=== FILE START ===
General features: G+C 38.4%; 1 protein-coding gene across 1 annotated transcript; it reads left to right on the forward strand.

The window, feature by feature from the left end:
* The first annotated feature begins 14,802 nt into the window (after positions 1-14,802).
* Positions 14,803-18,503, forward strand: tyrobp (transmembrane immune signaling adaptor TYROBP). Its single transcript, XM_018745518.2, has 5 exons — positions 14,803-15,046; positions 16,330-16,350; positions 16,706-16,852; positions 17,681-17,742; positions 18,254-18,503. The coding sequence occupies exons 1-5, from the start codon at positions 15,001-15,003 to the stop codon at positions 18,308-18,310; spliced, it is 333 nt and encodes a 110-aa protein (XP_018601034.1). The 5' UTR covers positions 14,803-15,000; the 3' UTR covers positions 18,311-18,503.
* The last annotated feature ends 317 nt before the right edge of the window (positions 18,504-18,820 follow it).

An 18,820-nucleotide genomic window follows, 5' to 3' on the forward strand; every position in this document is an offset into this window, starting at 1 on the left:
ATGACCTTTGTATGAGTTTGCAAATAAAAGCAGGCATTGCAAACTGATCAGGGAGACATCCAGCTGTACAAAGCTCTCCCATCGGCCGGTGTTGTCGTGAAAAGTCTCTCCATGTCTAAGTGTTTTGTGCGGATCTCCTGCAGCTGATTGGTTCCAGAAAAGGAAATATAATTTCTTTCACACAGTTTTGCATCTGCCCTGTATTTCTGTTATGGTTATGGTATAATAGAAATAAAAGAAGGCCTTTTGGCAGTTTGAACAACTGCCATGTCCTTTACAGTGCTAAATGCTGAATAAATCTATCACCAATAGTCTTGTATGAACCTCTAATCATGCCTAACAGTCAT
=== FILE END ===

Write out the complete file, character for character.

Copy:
General features: G+C 38.4%; 1 protein-coding gene across 1 annotated transcript; it reads left to right on the forward strand.

The window, feature by feature from the left end:
* The first annotated feature begins 14,802 nt into the window (after positions 1-14,802).
* Positions 14,803-18,503, forward strand: tyrobp (transmembrane immune signaling adaptor TYROBP). Its single transcript, XM_018745518.2, has 5 exons — positions 14,803-15,046; positions 16,330-16,350; positions 16,706-16,852; positions 17,681-17,742; positions 18,254-18,503. The coding sequence occupies exons 1-5, from the start codon at positions 15,001-15,003 to the stop codon at positions 18,308-18,310; spliced, it is 333 nt and encodes a 110-aa protein (XP_018601034.1). The 5' UTR covers positions 14,803-15,000; the 3' UTR covers positions 18,311-18,503.
* The last annotated feature ends 317 nt before the right edge of the window (positions 18,504-18,820 follow it).

An 18,820-nucleotide genomic window follows, 5' to 3' on the forward strand; every position in this document is an offset into this window, starting at 1 on the left:
ATGACCTTTGTATGAGTTTGCAAATAAAAGCAGGCATTGCAAACTGATCAGGGAGACATCCAGCTGTACAAAGCTCTCCCATCGGCCGGTGTTGTCGTGAAAAGTCTCTCCATGTCTAAGTGTTTTGTGCGGATCTCCTGCAGCTGATTGGTTCCAGAAAAGGAAATATAATTTCTTTCACACAGTTTTGCATCTGCCCTGTATTTCTGTTATGGTTATGGTATAATAGAAATAAAAGAAGGCCTTTTGGCAGTTTGAACAACTGCCATGTCCTTTACAGTGCTAAATGCTGAATAAATCTATCACCAATAGTCTTGTATGAACCTCTAATCATGCCTAACAGTCAT